Genetically Modified Organisms: Benefit or Evil

Genetically manipulated medicine

Genetically manipulated medicine or crops are not the evil substances many have been led to believe. Farmers and animal breeders have been manipulating their crops and stock for years, This is an aspect of medicine that is not just necessary but vital to the treatments of famine and pestilences

Advertisement

Medicine has benefitted from genetically modified organisms (GMOs) in a multitude of ways. GMOs can be found in all aspects of our lives. The laundry soap that has been modified to not just decrease the amount used but to be functional in cold water. They are actually adjusted to have less residue so in turn less ends up in our drinking water. In addition, the manufacturing and producing new treatments for antibiotic-resistant organisms. Both have benefitted from GMO (Fraley, 2015).

Unfortunately, those who mostly speak out about genetically altered items focus mostly on the use in agriculture (Marris, 2012). Many companies are currently working on producing main food crops (corn, wheat, soybeans) that are resistant to pests. This way there will be less need for pesticides and results in fewer pesticides finding their way to the water sources.

In an effort to help to fight worldwide famines they are also trying to produce crops that are more resistive to extremes in weather; more hearty (Goldbas, 2014). Through the years biotechnology, medicine and agriculture have gone through many changes and advances. These changes have been widely accepted as beneficial and most people forget where the substances came from (Amin et al, 2013).

In the early 1980's the US Food and Drug Administration approved DNA recumbent insulin for use in treating insulin-dependent diabetics. Three examples of these medications are Lantus, Toujeo, and Tresiba.
Most childhood diseases like diphtheria, measles, rubella, mumps, and whooping cough (pertussis) are now covered by vaccinations. In an effort to provide these vaccines to all people of the world a new way needs to be found to handle the number of doses needed. By making use of gene modification this is currently being studied.

In addition, there are many vaccines like the flu, that require new methods to make them as the virus they target keeps mutating. There is work being done presently to make a form of vaccinations that do not require refrigeration and be possible to be edible. In this way, areas that have no available refrigeration can still make use of the vaccines (Goldbas, 2016; Prasansuklab, A. et al, 2017).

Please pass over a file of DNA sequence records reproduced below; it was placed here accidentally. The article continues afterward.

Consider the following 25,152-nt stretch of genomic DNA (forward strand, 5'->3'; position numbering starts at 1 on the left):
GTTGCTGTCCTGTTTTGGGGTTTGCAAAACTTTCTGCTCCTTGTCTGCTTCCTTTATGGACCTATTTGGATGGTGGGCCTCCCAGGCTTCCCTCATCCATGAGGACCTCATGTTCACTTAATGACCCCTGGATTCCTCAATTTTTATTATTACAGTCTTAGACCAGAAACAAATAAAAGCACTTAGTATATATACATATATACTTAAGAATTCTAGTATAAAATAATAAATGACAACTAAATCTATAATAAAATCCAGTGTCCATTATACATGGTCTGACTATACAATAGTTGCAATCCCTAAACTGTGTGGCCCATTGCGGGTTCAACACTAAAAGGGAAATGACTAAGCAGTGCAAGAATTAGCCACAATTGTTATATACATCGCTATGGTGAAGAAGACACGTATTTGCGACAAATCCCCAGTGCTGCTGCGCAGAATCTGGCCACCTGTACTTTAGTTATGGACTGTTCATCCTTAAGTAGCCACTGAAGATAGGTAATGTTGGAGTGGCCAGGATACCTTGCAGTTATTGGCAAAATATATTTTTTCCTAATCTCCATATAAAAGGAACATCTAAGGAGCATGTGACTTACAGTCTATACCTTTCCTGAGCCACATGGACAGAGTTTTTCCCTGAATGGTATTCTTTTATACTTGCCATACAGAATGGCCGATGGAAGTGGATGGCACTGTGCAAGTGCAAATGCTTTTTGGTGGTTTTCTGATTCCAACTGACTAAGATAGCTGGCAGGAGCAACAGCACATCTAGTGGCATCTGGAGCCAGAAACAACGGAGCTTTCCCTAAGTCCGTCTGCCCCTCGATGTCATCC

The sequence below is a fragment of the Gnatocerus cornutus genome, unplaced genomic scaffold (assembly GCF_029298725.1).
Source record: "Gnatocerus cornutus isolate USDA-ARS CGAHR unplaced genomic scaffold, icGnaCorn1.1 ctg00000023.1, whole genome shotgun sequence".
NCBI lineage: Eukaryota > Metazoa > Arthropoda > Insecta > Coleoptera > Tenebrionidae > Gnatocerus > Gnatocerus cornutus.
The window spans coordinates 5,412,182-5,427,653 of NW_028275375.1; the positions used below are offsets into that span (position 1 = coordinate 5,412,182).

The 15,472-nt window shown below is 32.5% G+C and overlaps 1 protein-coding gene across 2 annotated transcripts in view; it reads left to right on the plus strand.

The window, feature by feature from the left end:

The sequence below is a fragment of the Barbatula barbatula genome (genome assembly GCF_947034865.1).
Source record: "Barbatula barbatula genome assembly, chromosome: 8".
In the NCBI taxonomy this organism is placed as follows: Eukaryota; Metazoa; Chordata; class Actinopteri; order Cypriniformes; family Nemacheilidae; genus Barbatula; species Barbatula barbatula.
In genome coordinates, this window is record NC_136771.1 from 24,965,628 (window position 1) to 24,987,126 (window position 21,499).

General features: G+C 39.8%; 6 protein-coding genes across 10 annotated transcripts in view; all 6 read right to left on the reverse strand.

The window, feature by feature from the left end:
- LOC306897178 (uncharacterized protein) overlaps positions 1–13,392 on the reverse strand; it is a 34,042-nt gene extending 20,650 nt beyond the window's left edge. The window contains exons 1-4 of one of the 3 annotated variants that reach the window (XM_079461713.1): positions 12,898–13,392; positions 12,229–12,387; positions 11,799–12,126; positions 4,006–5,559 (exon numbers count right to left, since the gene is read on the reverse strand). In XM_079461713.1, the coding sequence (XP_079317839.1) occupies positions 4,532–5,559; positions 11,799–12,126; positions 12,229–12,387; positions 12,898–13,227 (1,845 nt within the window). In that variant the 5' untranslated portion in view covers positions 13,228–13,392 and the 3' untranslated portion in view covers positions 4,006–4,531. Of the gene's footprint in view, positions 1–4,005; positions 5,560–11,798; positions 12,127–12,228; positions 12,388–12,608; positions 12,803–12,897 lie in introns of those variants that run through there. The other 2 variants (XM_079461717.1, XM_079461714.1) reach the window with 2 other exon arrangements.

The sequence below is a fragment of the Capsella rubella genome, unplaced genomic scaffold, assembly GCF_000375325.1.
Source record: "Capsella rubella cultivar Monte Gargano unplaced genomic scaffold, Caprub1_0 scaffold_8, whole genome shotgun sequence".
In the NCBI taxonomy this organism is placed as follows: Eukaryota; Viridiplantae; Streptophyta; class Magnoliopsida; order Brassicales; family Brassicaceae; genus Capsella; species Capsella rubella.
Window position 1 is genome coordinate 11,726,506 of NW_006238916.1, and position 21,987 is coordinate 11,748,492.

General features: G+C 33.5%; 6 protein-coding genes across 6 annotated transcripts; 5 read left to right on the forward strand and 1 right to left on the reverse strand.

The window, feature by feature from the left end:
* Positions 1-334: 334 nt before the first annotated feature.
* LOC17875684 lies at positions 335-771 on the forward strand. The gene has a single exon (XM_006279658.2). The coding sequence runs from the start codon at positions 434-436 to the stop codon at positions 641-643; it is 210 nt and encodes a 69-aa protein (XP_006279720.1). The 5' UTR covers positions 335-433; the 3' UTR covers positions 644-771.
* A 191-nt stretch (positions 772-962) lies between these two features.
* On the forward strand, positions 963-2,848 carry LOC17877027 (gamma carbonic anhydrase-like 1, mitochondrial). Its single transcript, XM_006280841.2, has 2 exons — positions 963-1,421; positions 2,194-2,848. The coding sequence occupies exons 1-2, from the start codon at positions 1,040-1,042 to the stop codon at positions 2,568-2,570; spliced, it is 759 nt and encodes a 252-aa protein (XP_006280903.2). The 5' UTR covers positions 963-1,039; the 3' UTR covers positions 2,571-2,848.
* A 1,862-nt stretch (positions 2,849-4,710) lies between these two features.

Diseases around the world have prompted the production of biopharmaceuticals to keep pace with the need of things such as cures for Zika or Ebola. Clearly further investigation is needed about the risk and benefits of GMOs. Strict guidelines are also needed to govern the process of gene modification. For those who are against GMOs, they claim it is unnatural. Yet farmers and animal breeders have been manipulating the genetic makeup of their crops and animals for hundreds of years.

Advertisement

Already, in developing countries, millions have been helped from modified crops that have a denser concentration of nutrients. Students are being taught in biology class that while seemingly unnatural biotechnology is needed as the number of drug-resistant organisms increase.

New horizons have been opened by making use of GMOs in regenerative medicine. There are clinical trials going on right now in Europe to restore sight to individuals who have retinal disorders. Duchennes Muscular Dystrophy is also being closely studied in gene therapy. This disease is an inherited disorder that usually kills the affected child by early adulthood.

By the way, when I was born in upstate NY, there was an outbreak of polio. My mother contracted it when I was 6 months old. As a preventative, I was given both forms of the vaccine; one injection the other drops in my mouth. So the reality of edible vaccines are not a new concept, just a political nightmare.

Works Cited
Amin, Latifa, et al. "Stakeholders Attitude for Genetically Modified Foods and Medicine." Science World Journal, Dec. 2013, doi:10.1155/2013/516742

Fraley, Robert. "Surprise!: GMOs Aren't Just in the Foods You Eat." Fortune, Times Inc. 2018, fortune.com/2015/9/23gmo-monsanto-chipolte-germany

Goldbas, Abbie. "GMOs: What Are They."International Journal of Childbirth Education, vol.29, no. 3. July 2014. Search.proquest.com/central/docview/1545045515/fulltext/13337E06B1PQ/17accountid-11047

Marris, Clair. "Public Views on GMOs: Deconstructing the Myths."EMBO Reports, vol. 2, no 7. Jan. 2001. Doi: 10.1093/embo-reports/kve142

Prasansuklab, Anchalee, et al. "Ethanolic Extract of Streblus Asper Leaves Protects Against Glutamate-Induced Toxicity in HT22 Hippocampal Neuronal Cells and Extends Lifespan of Caenorhabditis Elegans." BMC Complimentary and Alternative Medicine, vol. 17, no. 1. Dec. 2017. Doi:10.1186/s12906-017-2050-3

Advertisement